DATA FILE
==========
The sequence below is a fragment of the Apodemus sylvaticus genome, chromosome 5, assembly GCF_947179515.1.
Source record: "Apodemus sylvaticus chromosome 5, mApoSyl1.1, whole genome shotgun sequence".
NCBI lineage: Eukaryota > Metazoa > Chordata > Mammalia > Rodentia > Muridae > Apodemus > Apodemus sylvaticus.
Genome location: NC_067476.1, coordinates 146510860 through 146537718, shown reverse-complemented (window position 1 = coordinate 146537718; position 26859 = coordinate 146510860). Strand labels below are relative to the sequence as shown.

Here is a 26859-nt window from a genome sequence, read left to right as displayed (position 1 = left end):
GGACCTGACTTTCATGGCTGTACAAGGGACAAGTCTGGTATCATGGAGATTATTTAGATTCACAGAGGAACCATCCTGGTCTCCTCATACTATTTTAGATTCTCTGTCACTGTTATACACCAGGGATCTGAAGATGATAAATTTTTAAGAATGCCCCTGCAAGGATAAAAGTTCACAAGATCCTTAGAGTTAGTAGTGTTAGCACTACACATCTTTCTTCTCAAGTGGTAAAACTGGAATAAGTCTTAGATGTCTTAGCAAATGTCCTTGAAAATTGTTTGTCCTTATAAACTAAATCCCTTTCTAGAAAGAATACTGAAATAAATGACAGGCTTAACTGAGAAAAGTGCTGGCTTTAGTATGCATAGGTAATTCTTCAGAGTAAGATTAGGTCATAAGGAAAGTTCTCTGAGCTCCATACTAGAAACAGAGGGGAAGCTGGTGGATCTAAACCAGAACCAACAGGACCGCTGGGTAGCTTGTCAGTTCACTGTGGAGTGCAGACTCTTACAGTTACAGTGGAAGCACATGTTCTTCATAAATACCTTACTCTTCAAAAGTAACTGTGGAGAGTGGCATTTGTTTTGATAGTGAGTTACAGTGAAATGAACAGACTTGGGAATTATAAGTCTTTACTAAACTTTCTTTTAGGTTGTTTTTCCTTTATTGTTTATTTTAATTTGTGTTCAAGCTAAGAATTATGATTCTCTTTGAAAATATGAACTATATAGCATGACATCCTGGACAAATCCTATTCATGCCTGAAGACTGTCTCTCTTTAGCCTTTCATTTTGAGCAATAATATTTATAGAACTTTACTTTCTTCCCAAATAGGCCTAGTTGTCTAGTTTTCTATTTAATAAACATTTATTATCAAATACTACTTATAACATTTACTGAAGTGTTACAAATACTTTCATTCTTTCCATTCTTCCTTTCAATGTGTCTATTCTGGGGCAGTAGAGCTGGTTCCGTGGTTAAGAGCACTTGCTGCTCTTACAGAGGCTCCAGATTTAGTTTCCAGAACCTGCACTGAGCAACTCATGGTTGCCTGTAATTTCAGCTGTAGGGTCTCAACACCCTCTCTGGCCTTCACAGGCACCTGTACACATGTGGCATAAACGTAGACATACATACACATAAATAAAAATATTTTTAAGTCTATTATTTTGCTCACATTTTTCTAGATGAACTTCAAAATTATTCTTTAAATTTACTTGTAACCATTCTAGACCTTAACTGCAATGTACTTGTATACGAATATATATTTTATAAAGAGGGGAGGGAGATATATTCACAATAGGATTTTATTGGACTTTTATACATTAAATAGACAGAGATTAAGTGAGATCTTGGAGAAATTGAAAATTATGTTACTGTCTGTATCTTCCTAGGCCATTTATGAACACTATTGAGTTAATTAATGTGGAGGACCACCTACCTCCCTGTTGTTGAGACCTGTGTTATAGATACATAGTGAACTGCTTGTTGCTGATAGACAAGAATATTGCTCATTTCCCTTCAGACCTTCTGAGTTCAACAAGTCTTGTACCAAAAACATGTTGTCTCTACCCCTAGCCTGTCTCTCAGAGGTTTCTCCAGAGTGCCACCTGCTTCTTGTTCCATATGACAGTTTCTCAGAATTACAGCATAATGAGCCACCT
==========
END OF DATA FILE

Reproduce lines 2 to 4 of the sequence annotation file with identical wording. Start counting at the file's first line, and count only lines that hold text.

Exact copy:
Source record: "Apodemus sylvaticus chromosome 5, mApoSyl1.1, whole genome shotgun sequence".
NCBI lineage: Eukaryota > Metazoa > Chordata > Mammalia > Rodentia > Muridae > Apodemus > Apodemus sylvaticus.
Genome location: NC_067476.1, coordinates 146510860 through 146537718, shown reverse-complemented (window position 1 = coordinate 146537718; position 26859 = coordinate 146510860). Strand labels below are relative to the sequence as shown.